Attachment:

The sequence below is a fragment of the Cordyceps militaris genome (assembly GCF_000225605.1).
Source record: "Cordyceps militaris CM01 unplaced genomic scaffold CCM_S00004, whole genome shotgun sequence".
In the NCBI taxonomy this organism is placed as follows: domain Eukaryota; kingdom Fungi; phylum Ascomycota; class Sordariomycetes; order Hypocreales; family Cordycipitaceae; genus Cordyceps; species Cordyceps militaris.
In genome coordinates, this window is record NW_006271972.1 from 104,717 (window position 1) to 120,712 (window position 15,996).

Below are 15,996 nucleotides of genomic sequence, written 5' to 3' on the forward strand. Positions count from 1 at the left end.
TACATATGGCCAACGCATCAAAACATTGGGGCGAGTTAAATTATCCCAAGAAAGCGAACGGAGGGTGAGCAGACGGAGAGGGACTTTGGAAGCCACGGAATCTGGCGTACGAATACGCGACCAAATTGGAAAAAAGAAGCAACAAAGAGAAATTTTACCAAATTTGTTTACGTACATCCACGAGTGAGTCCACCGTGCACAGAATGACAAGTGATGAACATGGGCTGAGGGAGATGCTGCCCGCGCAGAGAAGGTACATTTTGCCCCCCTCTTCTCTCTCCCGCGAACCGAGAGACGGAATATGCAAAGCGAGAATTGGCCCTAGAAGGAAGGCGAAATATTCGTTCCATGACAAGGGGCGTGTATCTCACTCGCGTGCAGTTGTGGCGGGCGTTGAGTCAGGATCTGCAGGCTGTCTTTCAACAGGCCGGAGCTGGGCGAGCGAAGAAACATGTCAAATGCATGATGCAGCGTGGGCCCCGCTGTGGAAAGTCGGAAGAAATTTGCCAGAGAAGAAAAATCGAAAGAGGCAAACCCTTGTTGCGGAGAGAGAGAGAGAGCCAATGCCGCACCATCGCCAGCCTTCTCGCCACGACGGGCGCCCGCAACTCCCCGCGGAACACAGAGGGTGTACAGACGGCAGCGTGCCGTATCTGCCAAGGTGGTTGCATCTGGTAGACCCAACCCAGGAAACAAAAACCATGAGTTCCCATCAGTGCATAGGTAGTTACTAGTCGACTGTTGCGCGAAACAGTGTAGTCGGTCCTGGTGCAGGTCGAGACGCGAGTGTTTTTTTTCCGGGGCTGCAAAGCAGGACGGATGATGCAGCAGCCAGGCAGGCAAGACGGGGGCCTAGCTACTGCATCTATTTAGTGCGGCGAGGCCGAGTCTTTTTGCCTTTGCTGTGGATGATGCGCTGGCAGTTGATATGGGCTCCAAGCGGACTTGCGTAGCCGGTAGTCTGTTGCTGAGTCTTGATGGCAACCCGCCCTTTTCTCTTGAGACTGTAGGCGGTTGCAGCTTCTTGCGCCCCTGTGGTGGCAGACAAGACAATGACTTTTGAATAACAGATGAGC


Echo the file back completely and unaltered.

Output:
The sequence below is a fragment of the Cordyceps militaris genome (assembly GCF_000225605.1).
Source record: "Cordyceps militaris CM01 unplaced genomic scaffold CCM_S00004, whole genome shotgun sequence".
In the NCBI taxonomy this organism is placed as follows: domain Eukaryota; kingdom Fungi; phylum Ascomycota; class Sordariomycetes; order Hypocreales; family Cordycipitaceae; genus Cordyceps; species Cordyceps militaris.
In genome coordinates, this window is record NW_006271972.1 from 104,717 (window position 1) to 120,712 (window position 15,996).

Below are 15,996 nucleotides of genomic sequence, written 5' to 3' on the forward strand. Positions count from 1 at the left end.
TACATATGGCCAACGCATCAAAACATTGGGGCGAGTTAAATTATCCCAAGAAAGCGAACGGAGGGTGAGCAGACGGAGAGGGACTTTGGAAGCCACGGAATCTGGCGTACGAATACGCGACCAAATTGGAAAAAAGAAGCAACAAAGAGAAATTTTACCAAATTTGTTTACGTACATCCACGAGTGAGTCCACCGTGCACAGAATGACAAGTGATGAACATGGGCTGAGGGAGATGCTGCCCGCGCAGAGAAGGTACATTTTGCCCCCCTCTTCTCTCTCCCGCGAACCGAGAGACGGAATATGCAAAGCGAGAATTGGCCCTAGAAGGAAGGCGAAATATTCGTTCCATGACAAGGGGCGTGTATCTCACTCGCGTGCAGTTGTGGCGGGCGTTGAGTCAGGATCTGCAGGCTGTCTTTCAACAGGCCGGAGCTGGGCGAGCGAAGAAACATGTCAAATGCATGATGCAGCGTGGGCCCCGCTGTGGAAAGTCGGAAGAAATTTGCCAGAGAAGAAAAATCGAAAGAGGCAAACCCTTGTTGCGGAGAGAGAGAGAGAGCCAATGCCGCACCATCGCCAGCCTTCTCGCCACGACGGGCGCCCGCAACTCCCCGCGGAACACAGAGGGTGTACAGACGGCAGCGTGCCGTATCTGCCAAGGTGGTTGCATCTGGTAGACCCAACCCAGGAAACAAAAACCATGAGTTCCCATCAGTGCATAGGTAGTTACTAGTCGACTGTTGCGCGAAACAGTGTAGTCGGTCCTGGTGCAGGTCGAGACGCGAGTGTTTTTTTTCCGGGGCTGCAAAGCAGGACGGATGATGCAGCAGCCAGGCAGGCAAGACGGGGGCCTAGCTACTGCATCTATTTAGTGCGGCGAGGCCGAGTCTTTTTGCCTTTGCTGTGGATGATGCGCTGGCAGTTGATATGGGCTCCAAGCGGACTTGCGTAGCCGGTAGTCTGTTGCTGAGTCTTGATGGCAACCCGCCCTTTTCTCTTGAGACTGTAGGCGGTTGCAGCTTCTTGCGCCCCTGTGGTGGCAGACAAGACAATGACTTTTGAATAACAGATGAGC